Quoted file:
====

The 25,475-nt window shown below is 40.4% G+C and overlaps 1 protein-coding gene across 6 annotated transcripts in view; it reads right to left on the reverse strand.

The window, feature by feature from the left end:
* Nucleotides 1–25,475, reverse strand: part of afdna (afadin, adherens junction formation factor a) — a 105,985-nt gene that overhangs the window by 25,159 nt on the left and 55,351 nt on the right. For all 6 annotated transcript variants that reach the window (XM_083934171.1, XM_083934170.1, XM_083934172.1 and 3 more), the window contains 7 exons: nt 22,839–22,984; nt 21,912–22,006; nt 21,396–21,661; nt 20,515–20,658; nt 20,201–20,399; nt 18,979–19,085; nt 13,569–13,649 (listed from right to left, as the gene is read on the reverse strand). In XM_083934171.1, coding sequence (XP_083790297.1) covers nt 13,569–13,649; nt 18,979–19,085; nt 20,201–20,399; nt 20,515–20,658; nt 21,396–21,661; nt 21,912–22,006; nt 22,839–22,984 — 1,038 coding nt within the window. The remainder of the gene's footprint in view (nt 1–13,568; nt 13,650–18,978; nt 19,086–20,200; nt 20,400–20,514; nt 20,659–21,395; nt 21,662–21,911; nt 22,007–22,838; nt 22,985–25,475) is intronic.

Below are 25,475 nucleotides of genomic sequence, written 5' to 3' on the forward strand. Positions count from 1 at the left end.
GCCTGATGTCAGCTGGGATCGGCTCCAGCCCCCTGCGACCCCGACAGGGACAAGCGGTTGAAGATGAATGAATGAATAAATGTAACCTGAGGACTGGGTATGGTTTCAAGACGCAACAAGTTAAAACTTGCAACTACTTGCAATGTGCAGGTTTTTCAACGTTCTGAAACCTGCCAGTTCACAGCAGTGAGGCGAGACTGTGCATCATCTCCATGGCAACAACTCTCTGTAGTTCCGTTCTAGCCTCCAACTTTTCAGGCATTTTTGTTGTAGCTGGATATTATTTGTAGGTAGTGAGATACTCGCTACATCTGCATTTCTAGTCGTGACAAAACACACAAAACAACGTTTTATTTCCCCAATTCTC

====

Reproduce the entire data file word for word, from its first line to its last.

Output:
The 25,475-nt window shown below is 40.4% G+C and overlaps 1 protein-coding gene across 6 annotated transcripts in view; it reads right to left on the reverse strand.

The window, feature by feature from the left end:
* Nucleotides 1–25,475, reverse strand: part of afdna (afadin, adherens junction formation factor a) — a 105,985-nt gene that overhangs the window by 25,159 nt on the left and 55,351 nt on the right. For all 6 annotated transcript variants that reach the window (XM_083934171.1, XM_083934170.1, XM_083934172.1 and 3 more), the window contains 7 exons: nt 22,839–22,984; nt 21,912–22,006; nt 21,396–21,661; nt 20,515–20,658; nt 20,201–20,399; nt 18,979–19,085; nt 13,569–13,649 (listed from right to left, as the gene is read on the reverse strand). In XM_083934171.1, coding sequence (XP_083790297.1) covers nt 13,569–13,649; nt 18,979–19,085; nt 20,201–20,399; nt 20,515–20,658; nt 21,396–21,661; nt 21,912–22,006; nt 22,839–22,984 — 1,038 coding nt within the window. The remainder of the gene's footprint in view (nt 1–13,568; nt 13,650–18,978; nt 19,086–20,200; nt 20,400–20,514; nt 20,659–21,395; nt 21,662–21,911; nt 22,007–22,838; nt 22,985–25,475) is intronic.

Below are 25,475 nucleotides of genomic sequence, written 5' to 3' on the forward strand. Positions count from 1 at the left end.
GCCTGATGTCAGCTGGGATCGGCTCCAGCCCCCTGCGACCCCGACAGGGACAAGCGGTTGAAGATGAATGAATGAATAAATGTAACCTGAGGACTGGGTATGGTTTCAAGACGCAACAAGTTAAAACTTGCAACTACTTGCAATGTGCAGGTTTTTCAACGTTCTGAAACCTGCCAGTTCACAGCAGTGAGGCGAGACTGTGCATCATCTCCATGGCAACAACTCTCTGTAGTTCCGTTCTAGCCTCCAACTTTTCAGGCATTTTTGTTGTAGCTGGATATTATTTGTAGGTAGTGAGATACTCGCTACATCTGCATTTCTAGTCGTGACAAAACACACAAAACAACGTTTTATTTCCCCAATTCTC